Third, Paul commanded that, as the Lord’s household slaves, we are to “accept” one another as Christ accepted us (15:7–13). Jesus again is the comparison. The Lord had accepted Jews and Gentiles in salvation; so, both groups also needed to receive others cordially and in full Christian fellowship. To illustrate further, Paul cited the Old Testament (Deuteronomy 32:43; Psalm 18:49; 117:1; Isaiah 11:1, 10) to point out that the Gentiles were now included along with Jews in the church (vv. 9–12), and then he ended with prayer for the church to be filled with joy and peace (v. 13). Just as Christ forgave our sin and accepted us with all of our faults and idiosyncrasies, we also need to accept others in the church.
Some appropriate verses with which to close are Romans 12:1–2. They act as a bridge, linking chapters 1–11 with 12–16, and serve not as a call to individual spiritual dedication, but rather to corporate unity:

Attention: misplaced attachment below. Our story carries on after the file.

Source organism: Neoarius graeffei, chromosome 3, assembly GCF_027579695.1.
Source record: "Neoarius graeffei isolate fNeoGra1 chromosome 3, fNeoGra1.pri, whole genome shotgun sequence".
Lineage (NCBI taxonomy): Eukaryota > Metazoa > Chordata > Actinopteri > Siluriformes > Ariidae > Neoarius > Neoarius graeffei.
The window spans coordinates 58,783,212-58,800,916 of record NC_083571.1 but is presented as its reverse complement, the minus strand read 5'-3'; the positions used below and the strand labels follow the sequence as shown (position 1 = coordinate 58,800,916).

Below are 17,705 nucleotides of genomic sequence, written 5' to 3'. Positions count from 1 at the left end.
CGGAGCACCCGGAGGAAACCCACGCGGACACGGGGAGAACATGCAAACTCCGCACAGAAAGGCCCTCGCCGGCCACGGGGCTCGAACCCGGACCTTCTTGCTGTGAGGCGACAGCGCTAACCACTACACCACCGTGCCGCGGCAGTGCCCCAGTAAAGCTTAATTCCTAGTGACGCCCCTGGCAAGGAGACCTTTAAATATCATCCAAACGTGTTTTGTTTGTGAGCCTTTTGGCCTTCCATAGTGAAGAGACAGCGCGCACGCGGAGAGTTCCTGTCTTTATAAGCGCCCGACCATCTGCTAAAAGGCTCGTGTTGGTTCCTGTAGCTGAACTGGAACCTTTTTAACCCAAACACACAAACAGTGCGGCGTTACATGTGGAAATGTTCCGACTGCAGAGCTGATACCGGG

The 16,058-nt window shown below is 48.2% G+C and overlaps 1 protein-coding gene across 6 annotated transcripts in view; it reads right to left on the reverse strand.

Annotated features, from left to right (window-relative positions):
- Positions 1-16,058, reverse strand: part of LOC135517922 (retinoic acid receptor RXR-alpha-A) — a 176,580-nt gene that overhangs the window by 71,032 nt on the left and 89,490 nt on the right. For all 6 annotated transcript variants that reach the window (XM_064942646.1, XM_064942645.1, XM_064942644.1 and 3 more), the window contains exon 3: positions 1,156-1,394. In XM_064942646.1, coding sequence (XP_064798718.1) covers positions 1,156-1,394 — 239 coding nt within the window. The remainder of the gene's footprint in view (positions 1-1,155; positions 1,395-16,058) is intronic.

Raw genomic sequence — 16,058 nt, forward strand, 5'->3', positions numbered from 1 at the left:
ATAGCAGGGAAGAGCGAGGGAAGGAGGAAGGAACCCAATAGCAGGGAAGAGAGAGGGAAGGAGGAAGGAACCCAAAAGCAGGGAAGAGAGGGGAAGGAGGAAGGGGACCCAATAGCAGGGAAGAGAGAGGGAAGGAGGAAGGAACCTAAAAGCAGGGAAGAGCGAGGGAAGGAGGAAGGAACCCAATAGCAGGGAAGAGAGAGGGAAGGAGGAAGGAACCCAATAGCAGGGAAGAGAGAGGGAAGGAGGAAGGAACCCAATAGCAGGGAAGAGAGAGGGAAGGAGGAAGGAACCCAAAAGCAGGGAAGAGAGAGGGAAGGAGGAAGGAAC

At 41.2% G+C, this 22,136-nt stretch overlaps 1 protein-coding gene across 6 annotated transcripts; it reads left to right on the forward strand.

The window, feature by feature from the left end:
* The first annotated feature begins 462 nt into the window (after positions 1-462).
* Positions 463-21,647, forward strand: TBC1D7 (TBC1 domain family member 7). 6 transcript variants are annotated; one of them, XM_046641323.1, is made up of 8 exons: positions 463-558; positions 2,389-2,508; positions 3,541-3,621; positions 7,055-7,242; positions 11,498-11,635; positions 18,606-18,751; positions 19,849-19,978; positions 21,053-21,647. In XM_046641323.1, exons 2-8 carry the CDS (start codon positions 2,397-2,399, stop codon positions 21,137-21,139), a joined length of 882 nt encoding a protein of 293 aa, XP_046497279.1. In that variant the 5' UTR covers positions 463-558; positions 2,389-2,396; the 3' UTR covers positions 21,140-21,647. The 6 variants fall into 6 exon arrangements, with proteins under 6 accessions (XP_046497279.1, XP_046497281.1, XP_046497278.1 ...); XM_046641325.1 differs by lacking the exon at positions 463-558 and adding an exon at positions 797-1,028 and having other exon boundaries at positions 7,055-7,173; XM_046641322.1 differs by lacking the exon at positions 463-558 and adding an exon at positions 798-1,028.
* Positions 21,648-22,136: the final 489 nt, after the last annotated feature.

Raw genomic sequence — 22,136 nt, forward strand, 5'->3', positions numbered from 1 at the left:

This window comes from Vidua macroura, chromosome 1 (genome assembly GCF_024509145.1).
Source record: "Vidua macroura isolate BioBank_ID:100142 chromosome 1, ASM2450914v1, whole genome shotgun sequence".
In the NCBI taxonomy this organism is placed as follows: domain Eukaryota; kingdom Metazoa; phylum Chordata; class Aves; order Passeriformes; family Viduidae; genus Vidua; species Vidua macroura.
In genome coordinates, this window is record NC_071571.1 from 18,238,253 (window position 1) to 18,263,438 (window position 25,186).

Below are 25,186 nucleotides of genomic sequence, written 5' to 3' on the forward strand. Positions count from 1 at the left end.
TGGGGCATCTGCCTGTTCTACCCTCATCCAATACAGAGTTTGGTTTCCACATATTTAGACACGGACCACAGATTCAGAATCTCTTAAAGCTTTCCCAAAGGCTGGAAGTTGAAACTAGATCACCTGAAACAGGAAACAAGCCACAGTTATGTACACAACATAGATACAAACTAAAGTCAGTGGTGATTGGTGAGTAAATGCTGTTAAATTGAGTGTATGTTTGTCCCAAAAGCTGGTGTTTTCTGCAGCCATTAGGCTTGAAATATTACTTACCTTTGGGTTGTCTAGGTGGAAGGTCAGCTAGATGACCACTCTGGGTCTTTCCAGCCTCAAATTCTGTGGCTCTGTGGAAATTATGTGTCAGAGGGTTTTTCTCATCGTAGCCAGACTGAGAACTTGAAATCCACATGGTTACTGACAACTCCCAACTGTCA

I exhort you therefore, brethren, by the mercies of God to present your bodies as a living, holy sacrifice, acceptable to God, which is your reasonable service. And do not be conformed to this age, but be transformed by the renewing of your mind, so that you may prove what the will of God is, that which is good and acceptable and perfect (12:1–2).
In light of God’s mercies, Paul exhorted Jewish and Gentile believers to present their “bodies” (plural) as a “living, holy sacrifice” (singular). The “reasonable service” for the justified is to be a single, corporate, holy sacrifice to God. Let us also glorify the Lord in such a way so as to live in unity in our churches as “many members in one body” (Romans 12:3–8) and together advance the Gospel around the world!
My friend and former colleague Alan Tomlinson shared with me many years ago this understanding of Romans, which I also came to embrace and teach.
All Bible translations in this article are my own. The HCSB and the newer CSB are the only translations I know of that correctly render οἰκέτης in Romans 14:4 as “household slave.”